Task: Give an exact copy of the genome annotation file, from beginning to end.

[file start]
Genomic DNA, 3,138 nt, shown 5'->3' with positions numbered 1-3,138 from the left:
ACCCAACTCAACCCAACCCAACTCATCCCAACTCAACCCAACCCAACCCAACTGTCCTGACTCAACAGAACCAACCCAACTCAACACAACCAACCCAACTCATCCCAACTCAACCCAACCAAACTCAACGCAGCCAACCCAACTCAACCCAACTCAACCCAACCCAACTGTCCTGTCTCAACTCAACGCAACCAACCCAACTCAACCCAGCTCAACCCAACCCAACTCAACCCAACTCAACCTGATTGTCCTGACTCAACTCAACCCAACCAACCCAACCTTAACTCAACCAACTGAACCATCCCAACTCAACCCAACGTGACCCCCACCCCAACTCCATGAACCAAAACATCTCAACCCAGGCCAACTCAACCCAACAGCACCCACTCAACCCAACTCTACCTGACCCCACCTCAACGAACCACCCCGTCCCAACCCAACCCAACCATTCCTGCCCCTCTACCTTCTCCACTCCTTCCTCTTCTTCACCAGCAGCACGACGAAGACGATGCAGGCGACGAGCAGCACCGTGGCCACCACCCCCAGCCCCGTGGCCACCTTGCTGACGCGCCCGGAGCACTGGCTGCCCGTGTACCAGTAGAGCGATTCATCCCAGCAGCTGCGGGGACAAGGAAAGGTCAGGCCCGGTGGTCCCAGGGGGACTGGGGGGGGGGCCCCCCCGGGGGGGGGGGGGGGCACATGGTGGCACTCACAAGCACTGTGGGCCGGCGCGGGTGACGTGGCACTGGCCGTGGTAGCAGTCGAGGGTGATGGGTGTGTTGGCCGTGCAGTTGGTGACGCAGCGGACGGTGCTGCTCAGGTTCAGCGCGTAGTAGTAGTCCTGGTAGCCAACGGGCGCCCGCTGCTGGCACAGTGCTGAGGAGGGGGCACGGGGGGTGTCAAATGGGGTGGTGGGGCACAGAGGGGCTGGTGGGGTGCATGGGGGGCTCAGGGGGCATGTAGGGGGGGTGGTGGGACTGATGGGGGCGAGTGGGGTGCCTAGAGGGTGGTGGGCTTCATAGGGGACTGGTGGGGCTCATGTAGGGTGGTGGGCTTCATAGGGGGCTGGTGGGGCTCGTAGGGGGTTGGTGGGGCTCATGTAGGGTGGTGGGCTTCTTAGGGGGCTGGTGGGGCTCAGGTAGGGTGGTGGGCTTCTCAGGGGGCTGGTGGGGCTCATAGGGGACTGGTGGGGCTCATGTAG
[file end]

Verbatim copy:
Genomic DNA, 3,138 nt, shown 5'->3' with positions numbered 1-3,138 from the left:
ACCCAACTCAACCCAACCCAACTCATCCCAACTCAACCCAACCCAACCCAACTGTCCTGACTCAACAGAACCAACCCAACTCAACACAACCAACCCAACTCATCCCAACTCAACCCAACCAAACTCAACGCAGCCAACCCAACTCAACCCAACTCAACCCAACCCAACTGTCCTGTCTCAACTCAACGCAACCAACCCAACTCAACCCAGCTCAACCCAACCCAACTCAACCCAACTCAACCTGATTGTCCTGACTCAACTCAACCCAACCAACCCAACCTTAACTCAACCAACTGAACCATCCCAACTCAACCCAACGTGACCCCCACCCCAACTCCATGAACCAAAACATCTCAACCCAGGCCAACTCAACCCAACAGCACCCACTCAACCCAACTCTACCTGACCCCACCTCAACGAACCACCCCGTCCCAACCCAACCCAACCATTCCTGCCCCTCTACCTTCTCCACTCCTTCCTCTTCTTCACCAGCAGCACGACGAAGACGATGCAGGCGACGAGCAGCACCGTGGCCACCACCCCCAGCCCCGTGGCCACCTTGCTGACGCGCCCGGAGCACTGGCTGCCCGTGTACCAGTAGAGCGATTCATCCCAGCAGCTGCGGGGACAAGGAAAGGTCAGGCCCGGTGGTCCCAGGGGGACTGGGGGGGGGGCCCCCCCGGGGGGGGGGGGGGGCACATGGTGGCACTCACAAGCACTGTGGGCCGGCGCGGGTGACGTGGCACTGGCCGTGGTAGCAGTCGAGGGTGATGGGTGTGTTGGCCGTGCAGTTGGTGACGCAGCGGACGGTGCTGCTCAGGTTCAGCGCGTAGTAGTAGTCCTGGTAGCCAACGGGCGCCCGCTGCTGGCACAGTGCTGAGGAGGGGGCACGGGGGGTGTCAAATGGGGTGGTGGGGCACAGAGGGGCTGGTGGGGTGCATGGGGGGCTCAGGGGGCATGTAGGGGGGGTGGTGGGACTGATGGGGGCGAGTGGGGTGCCTAGAGGGTGGTGGGCTTCATAGGGGACTGGTGGGGCTCATGTAGGGTGGTGGGCTTCATAGGGGGCTGGTGGGGCTCGTAGGGGGTTGGTGGGGCTCATGTAGGGTGGTGGGCTTCTTAGGGGGCTGGTGGGGCTCAGGTAGGGTGGTGGGCTTCTCAGGGGGCTGGTGGGGCTCATAGGGGACTGGTGGGGCTCATGTAG